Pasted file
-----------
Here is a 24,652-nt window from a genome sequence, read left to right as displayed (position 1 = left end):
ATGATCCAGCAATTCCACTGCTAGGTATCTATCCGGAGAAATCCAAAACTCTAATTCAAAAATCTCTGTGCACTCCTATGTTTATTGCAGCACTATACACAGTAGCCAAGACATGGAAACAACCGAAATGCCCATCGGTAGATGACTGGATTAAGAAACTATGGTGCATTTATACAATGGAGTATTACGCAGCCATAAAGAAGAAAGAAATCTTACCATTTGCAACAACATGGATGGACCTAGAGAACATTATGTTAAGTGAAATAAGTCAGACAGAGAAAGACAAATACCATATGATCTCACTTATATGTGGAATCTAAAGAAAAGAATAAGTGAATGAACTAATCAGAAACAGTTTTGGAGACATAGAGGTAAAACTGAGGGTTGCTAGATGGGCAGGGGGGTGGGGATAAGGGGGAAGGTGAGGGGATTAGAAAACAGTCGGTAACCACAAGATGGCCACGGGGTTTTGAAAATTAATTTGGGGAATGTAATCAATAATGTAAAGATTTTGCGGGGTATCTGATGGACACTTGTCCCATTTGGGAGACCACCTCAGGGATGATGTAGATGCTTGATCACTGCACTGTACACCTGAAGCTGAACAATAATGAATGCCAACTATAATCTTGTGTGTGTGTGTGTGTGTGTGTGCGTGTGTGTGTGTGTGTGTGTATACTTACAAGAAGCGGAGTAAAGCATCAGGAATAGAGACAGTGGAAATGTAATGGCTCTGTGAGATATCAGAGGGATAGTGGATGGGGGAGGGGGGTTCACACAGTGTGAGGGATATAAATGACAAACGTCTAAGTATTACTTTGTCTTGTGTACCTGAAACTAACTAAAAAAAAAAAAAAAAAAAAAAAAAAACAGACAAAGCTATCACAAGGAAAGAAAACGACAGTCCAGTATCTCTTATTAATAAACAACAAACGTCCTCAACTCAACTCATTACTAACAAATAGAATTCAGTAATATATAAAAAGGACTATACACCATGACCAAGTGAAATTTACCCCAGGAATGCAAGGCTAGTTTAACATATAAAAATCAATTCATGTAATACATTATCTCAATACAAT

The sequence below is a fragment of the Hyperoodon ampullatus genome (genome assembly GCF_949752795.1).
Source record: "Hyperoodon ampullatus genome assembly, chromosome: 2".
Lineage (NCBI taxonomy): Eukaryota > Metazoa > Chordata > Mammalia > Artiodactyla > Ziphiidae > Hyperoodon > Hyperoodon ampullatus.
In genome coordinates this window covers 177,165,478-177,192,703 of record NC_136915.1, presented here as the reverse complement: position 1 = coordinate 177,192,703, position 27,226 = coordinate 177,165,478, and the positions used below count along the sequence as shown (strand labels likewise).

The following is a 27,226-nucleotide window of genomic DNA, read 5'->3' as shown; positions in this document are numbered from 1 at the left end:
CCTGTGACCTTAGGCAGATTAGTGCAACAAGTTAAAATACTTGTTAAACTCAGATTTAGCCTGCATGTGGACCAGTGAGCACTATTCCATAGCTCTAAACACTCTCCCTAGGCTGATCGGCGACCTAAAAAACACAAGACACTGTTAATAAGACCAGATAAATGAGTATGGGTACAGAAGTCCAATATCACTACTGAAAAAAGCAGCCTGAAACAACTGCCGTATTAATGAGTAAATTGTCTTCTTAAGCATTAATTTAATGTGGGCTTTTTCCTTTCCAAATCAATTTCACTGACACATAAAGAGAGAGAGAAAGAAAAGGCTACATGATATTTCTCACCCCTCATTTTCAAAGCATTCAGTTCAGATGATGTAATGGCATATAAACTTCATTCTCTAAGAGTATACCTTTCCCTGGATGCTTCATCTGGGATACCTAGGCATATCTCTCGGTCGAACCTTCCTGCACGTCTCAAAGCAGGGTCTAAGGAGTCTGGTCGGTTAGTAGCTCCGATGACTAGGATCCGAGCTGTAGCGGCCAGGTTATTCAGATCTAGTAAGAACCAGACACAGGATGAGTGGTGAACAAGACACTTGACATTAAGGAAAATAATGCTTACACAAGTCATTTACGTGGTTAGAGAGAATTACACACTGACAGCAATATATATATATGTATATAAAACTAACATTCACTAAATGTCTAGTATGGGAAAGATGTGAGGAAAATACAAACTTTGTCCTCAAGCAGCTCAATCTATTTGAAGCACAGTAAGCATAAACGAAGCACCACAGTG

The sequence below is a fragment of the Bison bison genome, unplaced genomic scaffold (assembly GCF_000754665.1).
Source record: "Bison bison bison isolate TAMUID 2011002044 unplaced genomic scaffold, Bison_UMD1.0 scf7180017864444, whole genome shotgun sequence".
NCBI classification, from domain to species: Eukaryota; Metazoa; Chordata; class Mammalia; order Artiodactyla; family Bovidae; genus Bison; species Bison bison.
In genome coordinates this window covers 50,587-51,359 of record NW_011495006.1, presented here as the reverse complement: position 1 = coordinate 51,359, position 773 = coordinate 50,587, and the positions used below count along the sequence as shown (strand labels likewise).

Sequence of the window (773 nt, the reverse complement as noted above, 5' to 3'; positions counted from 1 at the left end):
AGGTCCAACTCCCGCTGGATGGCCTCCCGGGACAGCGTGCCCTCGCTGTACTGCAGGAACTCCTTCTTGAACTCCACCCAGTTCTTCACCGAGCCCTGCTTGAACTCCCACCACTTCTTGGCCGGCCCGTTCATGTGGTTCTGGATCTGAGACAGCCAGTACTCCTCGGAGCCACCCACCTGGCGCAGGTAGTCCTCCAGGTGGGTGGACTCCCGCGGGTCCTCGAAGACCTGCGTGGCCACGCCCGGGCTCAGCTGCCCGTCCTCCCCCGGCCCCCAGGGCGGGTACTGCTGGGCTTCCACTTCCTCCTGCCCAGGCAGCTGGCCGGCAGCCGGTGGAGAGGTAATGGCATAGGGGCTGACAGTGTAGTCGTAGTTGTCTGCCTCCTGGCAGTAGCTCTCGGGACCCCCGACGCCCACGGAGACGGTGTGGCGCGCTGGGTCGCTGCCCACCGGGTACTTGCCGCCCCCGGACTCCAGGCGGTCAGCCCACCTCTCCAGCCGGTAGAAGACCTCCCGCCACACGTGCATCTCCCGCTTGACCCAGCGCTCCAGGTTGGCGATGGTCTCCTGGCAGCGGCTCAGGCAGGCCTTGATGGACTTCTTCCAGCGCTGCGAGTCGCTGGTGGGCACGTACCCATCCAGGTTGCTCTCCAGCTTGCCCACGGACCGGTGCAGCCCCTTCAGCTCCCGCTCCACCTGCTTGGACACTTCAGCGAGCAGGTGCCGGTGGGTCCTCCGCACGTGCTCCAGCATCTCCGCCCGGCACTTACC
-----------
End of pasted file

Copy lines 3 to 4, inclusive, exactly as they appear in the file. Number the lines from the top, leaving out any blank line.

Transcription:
The sequence below is a fragment of the Hyperoodon ampullatus genome (genome assembly GCF_949752795.1).
Source record: "Hyperoodon ampullatus genome assembly, chromosome: 2".